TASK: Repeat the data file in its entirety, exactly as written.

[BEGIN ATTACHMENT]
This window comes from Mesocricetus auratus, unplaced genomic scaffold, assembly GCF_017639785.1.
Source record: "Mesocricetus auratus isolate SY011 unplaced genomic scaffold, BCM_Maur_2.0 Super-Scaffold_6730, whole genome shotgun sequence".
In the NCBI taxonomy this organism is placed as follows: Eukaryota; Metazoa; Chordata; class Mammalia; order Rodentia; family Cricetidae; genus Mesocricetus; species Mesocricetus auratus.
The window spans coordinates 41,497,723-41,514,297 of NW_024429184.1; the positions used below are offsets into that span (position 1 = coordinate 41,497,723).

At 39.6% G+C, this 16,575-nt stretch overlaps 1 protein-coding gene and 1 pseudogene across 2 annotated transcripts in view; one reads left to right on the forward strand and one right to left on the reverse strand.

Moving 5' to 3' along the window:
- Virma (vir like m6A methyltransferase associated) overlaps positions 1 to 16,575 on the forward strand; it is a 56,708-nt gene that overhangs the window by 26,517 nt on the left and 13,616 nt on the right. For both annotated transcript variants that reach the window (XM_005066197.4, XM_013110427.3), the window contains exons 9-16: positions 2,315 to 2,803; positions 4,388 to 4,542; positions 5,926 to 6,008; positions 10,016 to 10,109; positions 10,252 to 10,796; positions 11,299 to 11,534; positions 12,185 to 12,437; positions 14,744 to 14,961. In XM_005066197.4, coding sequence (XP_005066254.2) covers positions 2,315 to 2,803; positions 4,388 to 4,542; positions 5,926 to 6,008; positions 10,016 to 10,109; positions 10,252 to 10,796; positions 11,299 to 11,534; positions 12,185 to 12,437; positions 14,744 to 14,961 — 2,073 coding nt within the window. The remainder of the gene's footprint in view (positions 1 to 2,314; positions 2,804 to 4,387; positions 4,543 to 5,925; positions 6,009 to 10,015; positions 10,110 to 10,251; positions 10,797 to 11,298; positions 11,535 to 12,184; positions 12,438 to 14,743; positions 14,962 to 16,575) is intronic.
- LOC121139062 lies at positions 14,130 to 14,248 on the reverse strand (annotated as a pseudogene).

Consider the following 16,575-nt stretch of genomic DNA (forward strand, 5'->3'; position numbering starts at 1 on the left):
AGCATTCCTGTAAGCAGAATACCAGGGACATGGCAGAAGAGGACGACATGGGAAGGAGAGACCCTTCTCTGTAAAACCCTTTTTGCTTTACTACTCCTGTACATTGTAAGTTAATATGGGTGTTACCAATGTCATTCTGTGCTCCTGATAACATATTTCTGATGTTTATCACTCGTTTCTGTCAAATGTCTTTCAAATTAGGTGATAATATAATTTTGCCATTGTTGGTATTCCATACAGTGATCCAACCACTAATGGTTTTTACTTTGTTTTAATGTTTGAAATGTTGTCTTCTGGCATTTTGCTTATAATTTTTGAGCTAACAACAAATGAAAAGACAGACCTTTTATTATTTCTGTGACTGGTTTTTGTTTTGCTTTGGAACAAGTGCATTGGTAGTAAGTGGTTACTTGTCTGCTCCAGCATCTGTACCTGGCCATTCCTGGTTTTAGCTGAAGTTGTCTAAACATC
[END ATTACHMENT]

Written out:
This window comes from Mesocricetus auratus, unplaced genomic scaffold, assembly GCF_017639785.1.
Source record: "Mesocricetus auratus isolate SY011 unplaced genomic scaffold, BCM_Maur_2.0 Super-Scaffold_6730, whole genome shotgun sequence".
In the NCBI taxonomy this organism is placed as follows: Eukaryota; Metazoa; Chordata; class Mammalia; order Rodentia; family Cricetidae; genus Mesocricetus; species Mesocricetus auratus.
The window spans coordinates 41,497,723-41,514,297 of NW_024429184.1; the positions used below are offsets into that span (position 1 = coordinate 41,497,723).

At 39.6% G+C, this 16,575-nt stretch overlaps 1 protein-coding gene and 1 pseudogene across 2 annotated transcripts in view; one reads left to right on the forward strand and one right to left on the reverse strand.

Moving 5' to 3' along the window:
- Virma (vir like m6A methyltransferase associated) overlaps positions 1 to 16,575 on the forward strand; it is a 56,708-nt gene that overhangs the window by 26,517 nt on the left and 13,616 nt on the right. For both annotated transcript variants that reach the window (XM_005066197.4, XM_013110427.3), the window contains exons 9-16: positions 2,315 to 2,803; positions 4,388 to 4,542; positions 5,926 to 6,008; positions 10,016 to 10,109; positions 10,252 to 10,796; positions 11,299 to 11,534; positions 12,185 to 12,437; positions 14,744 to 14,961. In XM_005066197.4, coding sequence (XP_005066254.2) covers positions 2,315 to 2,803; positions 4,388 to 4,542; positions 5,926 to 6,008; positions 10,016 to 10,109; positions 10,252 to 10,796; positions 11,299 to 11,534; positions 12,185 to 12,437; positions 14,744 to 14,961 — 2,073 coding nt within the window. The remainder of the gene's footprint in view (positions 1 to 2,314; positions 2,804 to 4,387; positions 4,543 to 5,925; positions 6,009 to 10,015; positions 10,110 to 10,251; positions 10,797 to 11,298; positions 11,535 to 12,184; positions 12,438 to 14,743; positions 14,962 to 16,575) is intronic.
- LOC121139062 lies at positions 14,130 to 14,248 on the reverse strand (annotated as a pseudogene).

Consider the following 16,575-nt stretch of genomic DNA (forward strand, 5'->3'; position numbering starts at 1 on the left):
AGCATTCCTGTAAGCAGAATACCAGGGACATGGCAGAAGAGGACGACATGGGAAGGAGAGACCCTTCTCTGTAAAACCCTTTTTGCTTTACTACTCCTGTACATTGTAAGTTAATATGGGTGTTACCAATGTCATTCTGTGCTCCTGATAACATATTTCTGATGTTTATCACTCGTTTCTGTCAAATGTCTTTCAAATTAGGTGATAATATAATTTTGCCATTGTTGGTATTCCATACAGTGATCCAACCACTAATGGTTTTTACTTTGTTTTAATGTTTGAAATGTTGTCTTCTGGCATTTTGCTTATAATTTTTGAGCTAACAACAAATGAAAAGACAGACCTTTTATTATTTCTGTGACTGGTTTTTGTTTTGCTTTGGAACAAGTGCATTGGTAGTAAGTGGTTACTTGTCTGCTCCAGCATCTGTACCTGGCCATTCCTGGTTTTAGCTGAAGTTGTCTAAACATC